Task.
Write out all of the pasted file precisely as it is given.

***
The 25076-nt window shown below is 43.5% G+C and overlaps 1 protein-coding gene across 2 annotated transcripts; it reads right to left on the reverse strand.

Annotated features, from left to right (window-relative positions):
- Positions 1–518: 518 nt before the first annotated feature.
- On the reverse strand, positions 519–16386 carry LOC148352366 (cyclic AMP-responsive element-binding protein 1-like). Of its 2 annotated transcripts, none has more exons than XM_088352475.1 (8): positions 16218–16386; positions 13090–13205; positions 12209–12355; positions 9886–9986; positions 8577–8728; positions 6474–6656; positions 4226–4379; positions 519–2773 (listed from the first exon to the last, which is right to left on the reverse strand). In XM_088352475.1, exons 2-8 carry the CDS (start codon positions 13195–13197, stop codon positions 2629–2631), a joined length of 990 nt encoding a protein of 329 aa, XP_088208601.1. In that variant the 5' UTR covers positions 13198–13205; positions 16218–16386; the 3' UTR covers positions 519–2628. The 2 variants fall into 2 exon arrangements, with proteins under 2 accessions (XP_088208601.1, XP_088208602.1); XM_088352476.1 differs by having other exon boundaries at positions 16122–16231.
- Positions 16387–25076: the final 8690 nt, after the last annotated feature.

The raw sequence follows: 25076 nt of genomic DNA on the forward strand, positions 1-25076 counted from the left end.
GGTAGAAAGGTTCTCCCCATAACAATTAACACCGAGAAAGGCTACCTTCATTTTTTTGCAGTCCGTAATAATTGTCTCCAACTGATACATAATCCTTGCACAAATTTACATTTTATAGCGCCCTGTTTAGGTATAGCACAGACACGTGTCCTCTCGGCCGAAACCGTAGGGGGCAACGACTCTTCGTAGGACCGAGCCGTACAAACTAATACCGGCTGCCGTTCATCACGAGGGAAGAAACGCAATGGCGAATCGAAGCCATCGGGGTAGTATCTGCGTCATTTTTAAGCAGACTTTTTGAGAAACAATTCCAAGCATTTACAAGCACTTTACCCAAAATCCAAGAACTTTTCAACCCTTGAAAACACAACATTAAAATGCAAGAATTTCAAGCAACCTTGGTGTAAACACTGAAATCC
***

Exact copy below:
The 25076-nt window shown below is 43.5% G+C and overlaps 1 protein-coding gene across 2 annotated transcripts; it reads right to left on the reverse strand.

Annotated features, from left to right (window-relative positions):
- Positions 1–518: 518 nt before the first annotated feature.
- On the reverse strand, positions 519–16386 carry LOC148352366 (cyclic AMP-responsive element-binding protein 1-like). Of its 2 annotated transcripts, none has more exons than XM_088352475.1 (8): positions 16218–16386; positions 13090–13205; positions 12209–12355; positions 9886–9986; positions 8577–8728; positions 6474–6656; positions 4226–4379; positions 519–2773 (listed from the first exon to the last, which is right to left on the reverse strand). In XM_088352475.1, exons 2-8 carry the CDS (start codon positions 13195–13197, stop codon positions 2629–2631), a joined length of 990 nt encoding a protein of 329 aa, XP_088208601.1. In that variant the 5' UTR covers positions 13198–13205; positions 16218–16386; the 3' UTR covers positions 519–2628. The 2 variants fall into 2 exon arrangements, with proteins under 2 accessions (XP_088208601.1, XP_088208602.1); XM_088352476.1 differs by having other exon boundaries at positions 16122–16231.
- Positions 16387–25076: the final 8690 nt, after the last annotated feature.

The raw sequence follows: 25076 nt of genomic DNA on the forward strand, positions 1-25076 counted from the left end.
GGTAGAAAGGTTCTCCCCATAACAATTAACACCGAGAAAGGCTACCTTCATTTTTTTGCAGTCCGTAATAATTGTCTCCAACTGATACATAATCCTTGCACAAATTTACATTTTATAGCGCCCTGTTTAGGTATAGCACAGACACGTGTCCTCTCGGCCGAAACCGTAGGGGGCAACGACTCTTCGTAGGACCGAGCCGTACAAACTAATACCGGCTGCCGTTCATCACGAGGGAAGAAACGCAATGGCGAATCGAAGCCATCGGGGTAGTATCTGCGTCATTTTTAAGCAGACTTTTTGAGAAACAATTCCAAGCATTTACAAGCACTTTACCCAAAATCCAAGAACTTTTCAACCCTTGAAAACACAACATTAAAATGCAAGAATTTCAAGCAACCTTGGTGTAAACACTGAAATCC